What a great way to get into the Easter spirit: an afternoon screening of Willy Wonka and the Chocolate Factory complete with Rocky Horror-esque audience participation (without the swearing) and a goodie bag filled with bubbles, taffy, a chocolate egg, an exploding popper, and a glow stick—sign me up!
One of the first movies I remember seeing, ever, is Willy Wonka and the Chocolate Factory. I saw it with my sister and my cousins (Billy and Dottie), and I couldn’t have been more than three or four years old. We saw it at the Madison Theatre, which is long gone. Here’s a picture of it: http://cinematreasures.org/theaters/7383
I still remember what it looked like inside: it was a big open theater with a concession stand at the top of the seats divided by a half wall that allowed one to see the screen while purchasing popcorn. Today, it’s a lumberyard as it has been for decades. Sigh.
But I digress.
So how’s the movie? The screenplay isn’t totally true to Roald Dahl’s 1964 novel—he started it but didn’t finish it, and ultimately disowned the final version (https://en.wikipedia.org/wiki/Willy_Wonka_%26_the_Chocolate_Factory)—but it makes no difference. Director Mel Stuart keeps the film, to borrow from one of the songs, pure imagination and good fun. The sets are simple and the “special effects” are really low tech, like that trippy boat scene and the graphics accompanying the Oompa Loompas as they sing. Regardless, a timelessly magic quality that doesn’t need much comes through. Clearly, this is not the United States even if Charlie (Peter Ostrum) and Grandpa Joe (Jack Albertson) speak in an American dialect. One of my favorite scenes from any movie is the one in which Violet (Denise Nickerson) turns into a blueberry. And who doesn’t love watching all these shitheads meet their fate: Augustus (Michael Bollner) sucked into a tube, Veruca (Julie Dawn Cole) falling down a trash chute to be incinerated, and Mike Teevee (Paris Themmen) shrunk down to size? The color pallette is an awesome late 60s drab, and the clothes are amazingly gaudy. Everyone’s hair is stiff. The whole thing is wonderfully weird.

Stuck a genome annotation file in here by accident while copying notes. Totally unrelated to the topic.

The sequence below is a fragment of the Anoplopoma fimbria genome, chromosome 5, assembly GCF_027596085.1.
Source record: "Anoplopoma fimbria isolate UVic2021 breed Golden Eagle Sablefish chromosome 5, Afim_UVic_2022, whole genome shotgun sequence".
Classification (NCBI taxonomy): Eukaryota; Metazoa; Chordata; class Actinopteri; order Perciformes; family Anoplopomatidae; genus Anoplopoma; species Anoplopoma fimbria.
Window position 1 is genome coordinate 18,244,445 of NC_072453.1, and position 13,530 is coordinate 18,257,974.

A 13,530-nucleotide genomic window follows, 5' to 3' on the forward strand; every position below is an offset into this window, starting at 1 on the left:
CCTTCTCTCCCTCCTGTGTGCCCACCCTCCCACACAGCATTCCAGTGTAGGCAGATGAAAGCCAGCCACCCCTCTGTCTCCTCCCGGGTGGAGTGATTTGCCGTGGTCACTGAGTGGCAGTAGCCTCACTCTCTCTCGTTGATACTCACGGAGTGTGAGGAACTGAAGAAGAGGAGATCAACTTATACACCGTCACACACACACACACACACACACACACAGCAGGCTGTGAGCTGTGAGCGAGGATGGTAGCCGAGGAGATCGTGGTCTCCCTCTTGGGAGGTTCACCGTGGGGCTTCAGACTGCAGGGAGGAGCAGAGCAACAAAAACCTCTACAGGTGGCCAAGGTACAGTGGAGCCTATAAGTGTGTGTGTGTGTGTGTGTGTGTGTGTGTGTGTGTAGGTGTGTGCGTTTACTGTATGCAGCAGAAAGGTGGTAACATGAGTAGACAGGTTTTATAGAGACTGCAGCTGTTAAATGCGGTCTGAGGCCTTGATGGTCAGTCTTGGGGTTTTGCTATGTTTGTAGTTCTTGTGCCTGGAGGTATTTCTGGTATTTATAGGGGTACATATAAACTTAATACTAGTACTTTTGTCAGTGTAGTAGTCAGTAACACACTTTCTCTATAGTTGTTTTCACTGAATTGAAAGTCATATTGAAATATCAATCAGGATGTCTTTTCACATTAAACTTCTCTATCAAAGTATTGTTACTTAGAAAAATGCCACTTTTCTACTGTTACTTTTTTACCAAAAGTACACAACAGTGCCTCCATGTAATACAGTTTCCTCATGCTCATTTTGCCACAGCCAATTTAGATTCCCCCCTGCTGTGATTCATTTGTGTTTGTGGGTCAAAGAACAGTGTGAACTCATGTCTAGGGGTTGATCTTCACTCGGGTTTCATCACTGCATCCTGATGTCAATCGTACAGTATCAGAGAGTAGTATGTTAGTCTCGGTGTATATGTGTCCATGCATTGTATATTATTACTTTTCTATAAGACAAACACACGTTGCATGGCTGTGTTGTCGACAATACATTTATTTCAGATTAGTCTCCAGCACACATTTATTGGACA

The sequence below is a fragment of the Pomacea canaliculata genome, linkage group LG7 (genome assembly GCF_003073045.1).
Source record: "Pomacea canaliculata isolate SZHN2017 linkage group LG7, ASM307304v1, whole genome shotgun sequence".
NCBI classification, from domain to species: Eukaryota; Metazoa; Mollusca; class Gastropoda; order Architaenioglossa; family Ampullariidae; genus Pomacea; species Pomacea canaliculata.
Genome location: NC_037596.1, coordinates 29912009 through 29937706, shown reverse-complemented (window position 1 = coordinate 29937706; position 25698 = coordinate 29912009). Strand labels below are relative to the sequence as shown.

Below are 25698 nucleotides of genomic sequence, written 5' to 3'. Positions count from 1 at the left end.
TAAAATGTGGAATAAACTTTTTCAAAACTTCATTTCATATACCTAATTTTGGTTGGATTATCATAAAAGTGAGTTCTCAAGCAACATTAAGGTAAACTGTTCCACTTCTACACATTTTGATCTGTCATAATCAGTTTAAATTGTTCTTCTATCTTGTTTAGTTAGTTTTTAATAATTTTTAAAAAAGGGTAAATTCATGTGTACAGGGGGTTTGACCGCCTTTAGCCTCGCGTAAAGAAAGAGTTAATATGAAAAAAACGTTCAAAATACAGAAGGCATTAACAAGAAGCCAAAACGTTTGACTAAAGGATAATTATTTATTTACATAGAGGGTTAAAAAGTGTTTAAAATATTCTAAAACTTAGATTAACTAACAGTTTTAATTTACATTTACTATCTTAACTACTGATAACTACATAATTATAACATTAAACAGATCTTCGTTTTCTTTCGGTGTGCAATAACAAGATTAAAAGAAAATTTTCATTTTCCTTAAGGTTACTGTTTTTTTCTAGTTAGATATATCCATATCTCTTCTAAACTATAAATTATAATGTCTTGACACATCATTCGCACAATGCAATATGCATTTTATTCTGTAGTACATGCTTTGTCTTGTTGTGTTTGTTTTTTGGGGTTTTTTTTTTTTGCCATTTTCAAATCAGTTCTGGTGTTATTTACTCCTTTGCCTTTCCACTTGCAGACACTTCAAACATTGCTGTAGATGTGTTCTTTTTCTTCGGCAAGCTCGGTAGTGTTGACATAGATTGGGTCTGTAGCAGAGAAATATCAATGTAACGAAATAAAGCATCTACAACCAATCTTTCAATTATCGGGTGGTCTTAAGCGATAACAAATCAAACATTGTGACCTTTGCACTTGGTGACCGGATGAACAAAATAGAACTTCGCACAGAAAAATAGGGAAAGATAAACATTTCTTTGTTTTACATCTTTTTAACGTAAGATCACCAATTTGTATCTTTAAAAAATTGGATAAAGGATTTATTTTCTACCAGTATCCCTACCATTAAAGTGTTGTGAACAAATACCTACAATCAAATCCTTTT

I love Wonka’s (Gene Wilder) deadpan disdain for, like, everything. The Oompa Loompas’ moralistic nursery rhymes against eating too much, chewing gum, being a brat, and watching too much TV are awesome. Some scenes are thin and quicker than I remember, but it’s a perfect movie for kids. It even has a happy ending. I never found it scary.
Willy Wonka and the Chocolate Factory still brings a smile to my face after all these years. Although I didn’t mind Tim Burton’s remake, I’ll take the original any day. Oh yeah—a trip to the candy store after the film (like I had) is obligatory.
In 2014, the United States Library of Congress deemed Willie Wonka and the Chocolate Factory “culturally, historically, or aesthetically significant” and selected it for preservation in the National Film Registry.
(Music Box) A-